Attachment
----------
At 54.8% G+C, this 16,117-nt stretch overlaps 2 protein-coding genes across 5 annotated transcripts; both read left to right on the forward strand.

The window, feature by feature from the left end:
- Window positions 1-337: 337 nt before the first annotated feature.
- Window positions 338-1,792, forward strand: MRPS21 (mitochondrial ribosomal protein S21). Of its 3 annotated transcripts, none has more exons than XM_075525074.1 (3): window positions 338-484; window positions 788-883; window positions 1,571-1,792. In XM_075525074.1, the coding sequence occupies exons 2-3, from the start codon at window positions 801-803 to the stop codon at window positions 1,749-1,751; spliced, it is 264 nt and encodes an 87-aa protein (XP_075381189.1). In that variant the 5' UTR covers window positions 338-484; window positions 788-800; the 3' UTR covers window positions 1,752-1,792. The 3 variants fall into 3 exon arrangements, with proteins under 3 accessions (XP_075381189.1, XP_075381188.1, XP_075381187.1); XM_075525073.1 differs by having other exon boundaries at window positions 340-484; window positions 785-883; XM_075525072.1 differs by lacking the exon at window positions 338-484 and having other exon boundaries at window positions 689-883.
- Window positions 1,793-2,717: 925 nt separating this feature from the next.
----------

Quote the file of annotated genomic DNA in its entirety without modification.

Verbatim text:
At 54.8% G+C, this 16,117-nt stretch overlaps 2 protein-coding genes across 5 annotated transcripts; both read left to right on the forward strand.

The window, feature by feature from the left end:
- Window positions 1-337: 337 nt before the first annotated feature.
- Window positions 338-1,792, forward strand: MRPS21 (mitochondrial ribosomal protein S21). Of its 3 annotated transcripts, none has more exons than XM_075525074.1 (3): window positions 338-484; window positions 788-883; window positions 1,571-1,792. In XM_075525074.1, the coding sequence occupies exons 2-3, from the start codon at window positions 801-803 to the stop codon at window positions 1,749-1,751; spliced, it is 264 nt and encodes an 87-aa protein (XP_075381189.1). In that variant the 5' UTR covers window positions 338-484; window positions 788-800; the 3' UTR covers window positions 1,752-1,792. The 3 variants fall into 3 exon arrangements, with proteins under 3 accessions (XP_075381189.1, XP_075381188.1, XP_075381187.1); XM_075525073.1 differs by having other exon boundaries at window positions 340-484; window positions 785-883; XM_075525072.1 differs by lacking the exon at window positions 338-484 and having other exon boundaries at window positions 689-883.
- Window positions 1,793-2,717: 925 nt separating this feature from the next.